The driver of the mystery white Fiat Uno which is believed to have brushed Princess Diana’s car immediately before the 1997 crash is refusing to speak to the man who oversaw the inquest into her death.
That’s the finding of a new book, titled DIANA: CASE SOLVED The Definitive Account that Proves What Really Happened, released Tuesday [$10 Kindle, $19 hardcover; amazon.com].
Former Scotland Yard chief John Stevens has admitted he attempted to get in touch with the driver twice in 2017 — but Le Van Thanh rebuffed the chance to speak about Diana’s accident.
But investigative journalist Dylan Howard and former homicide detective Colin McLaren, the co-authors of the DIANA: CASE SOLVED, detail a recent world exclusive interview with Van Thanh, who was a 22-year-old taxi driver at the time of the 1997 accident.
The pair detail their face-to-face encounter at Van Thanh’s home in suburban Paris—the first time he has spoken in depth.
“Le Van Thanh is the one person who can unlock the conspiracy,” Howard said in an exclusive interview.
Analysis of the wreckage of Diana’s Mercedes revealed it had glancing contact with a white Fiat Uno car which left traces of paint on the Mercedes bodywork.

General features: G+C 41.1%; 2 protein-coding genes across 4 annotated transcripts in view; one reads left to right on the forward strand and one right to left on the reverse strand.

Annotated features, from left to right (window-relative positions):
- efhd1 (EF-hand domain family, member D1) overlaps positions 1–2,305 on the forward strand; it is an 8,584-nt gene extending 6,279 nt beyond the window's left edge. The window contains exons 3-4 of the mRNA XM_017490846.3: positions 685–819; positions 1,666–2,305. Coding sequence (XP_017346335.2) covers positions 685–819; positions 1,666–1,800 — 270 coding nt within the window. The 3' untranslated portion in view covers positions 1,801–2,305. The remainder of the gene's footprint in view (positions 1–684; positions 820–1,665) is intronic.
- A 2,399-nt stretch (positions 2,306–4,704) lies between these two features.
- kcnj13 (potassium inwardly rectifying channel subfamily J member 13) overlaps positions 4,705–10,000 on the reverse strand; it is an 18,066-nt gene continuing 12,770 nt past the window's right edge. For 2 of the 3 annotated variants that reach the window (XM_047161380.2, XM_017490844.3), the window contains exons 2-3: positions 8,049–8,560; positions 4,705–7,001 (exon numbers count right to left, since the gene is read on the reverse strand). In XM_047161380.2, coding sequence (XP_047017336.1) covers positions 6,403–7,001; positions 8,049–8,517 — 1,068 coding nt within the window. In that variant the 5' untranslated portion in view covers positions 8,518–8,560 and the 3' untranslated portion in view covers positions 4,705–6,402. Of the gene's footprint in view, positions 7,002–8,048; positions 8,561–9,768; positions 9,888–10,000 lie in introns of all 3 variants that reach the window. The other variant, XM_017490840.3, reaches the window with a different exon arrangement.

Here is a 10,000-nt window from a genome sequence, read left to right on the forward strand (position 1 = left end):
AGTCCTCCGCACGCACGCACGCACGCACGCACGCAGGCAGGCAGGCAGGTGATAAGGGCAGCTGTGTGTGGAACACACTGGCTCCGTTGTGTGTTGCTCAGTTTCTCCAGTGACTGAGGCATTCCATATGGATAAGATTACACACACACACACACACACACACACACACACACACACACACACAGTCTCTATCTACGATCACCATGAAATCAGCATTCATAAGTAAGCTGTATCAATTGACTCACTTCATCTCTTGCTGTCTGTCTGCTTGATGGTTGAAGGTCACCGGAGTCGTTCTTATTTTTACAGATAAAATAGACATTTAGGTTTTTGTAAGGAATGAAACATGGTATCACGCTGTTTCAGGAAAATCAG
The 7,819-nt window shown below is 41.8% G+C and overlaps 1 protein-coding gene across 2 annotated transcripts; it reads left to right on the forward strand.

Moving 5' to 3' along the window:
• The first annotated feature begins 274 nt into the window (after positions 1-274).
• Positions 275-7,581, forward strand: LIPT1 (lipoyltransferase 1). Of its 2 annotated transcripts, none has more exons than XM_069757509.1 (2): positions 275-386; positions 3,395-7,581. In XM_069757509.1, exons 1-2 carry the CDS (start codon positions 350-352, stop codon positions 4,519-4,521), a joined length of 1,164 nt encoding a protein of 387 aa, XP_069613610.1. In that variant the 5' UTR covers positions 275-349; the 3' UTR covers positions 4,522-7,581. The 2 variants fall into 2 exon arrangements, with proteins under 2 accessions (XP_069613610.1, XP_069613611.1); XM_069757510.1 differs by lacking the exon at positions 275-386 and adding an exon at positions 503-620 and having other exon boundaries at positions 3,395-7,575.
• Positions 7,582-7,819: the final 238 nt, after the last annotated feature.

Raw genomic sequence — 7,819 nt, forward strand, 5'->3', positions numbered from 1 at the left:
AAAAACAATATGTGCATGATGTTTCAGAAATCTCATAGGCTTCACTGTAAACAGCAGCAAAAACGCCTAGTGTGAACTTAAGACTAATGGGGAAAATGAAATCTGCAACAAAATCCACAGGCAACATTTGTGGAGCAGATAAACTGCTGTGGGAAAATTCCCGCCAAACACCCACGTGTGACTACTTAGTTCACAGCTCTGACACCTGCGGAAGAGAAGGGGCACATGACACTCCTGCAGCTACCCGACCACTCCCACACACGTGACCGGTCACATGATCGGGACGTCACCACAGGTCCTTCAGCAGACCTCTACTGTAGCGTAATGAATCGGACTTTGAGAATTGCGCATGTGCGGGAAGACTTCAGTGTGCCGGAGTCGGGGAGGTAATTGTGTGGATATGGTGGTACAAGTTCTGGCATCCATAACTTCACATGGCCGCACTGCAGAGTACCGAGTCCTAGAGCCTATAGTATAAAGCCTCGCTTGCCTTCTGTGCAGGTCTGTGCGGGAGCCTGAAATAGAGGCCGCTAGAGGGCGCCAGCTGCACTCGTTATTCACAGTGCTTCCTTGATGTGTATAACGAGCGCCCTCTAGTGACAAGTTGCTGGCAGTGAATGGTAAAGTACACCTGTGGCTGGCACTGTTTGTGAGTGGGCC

Van Thanh refused to be interviewed as part of the highly publicized Operation Paget investigation, commissioned to solve the mysterious crash.
He refused to attend the British government inquest and was interviewed about the crash only by French police in the presence of a Scotland Yard officer.
He was allowed to go free after six hours of questioning — despite the white paint on his car matching that found on the wrecked Mercedes.
Although no one had seen the Fiat in the tunnel, some witnesses have reported to McLaren seeing an Uno exiting the tunnel.
Georges and Sabine Dauzonne told McLaren they saw a white Fiat Uno emerging from the Paris tunnel where the Princess was killed in Paris in the early hours of August 31, 1997.
At her inquest, both pointed to pictures of former security guard Le Van Thanh rather than photographer James Andanson, the man Mohamed al Fayed believes was at the wheel.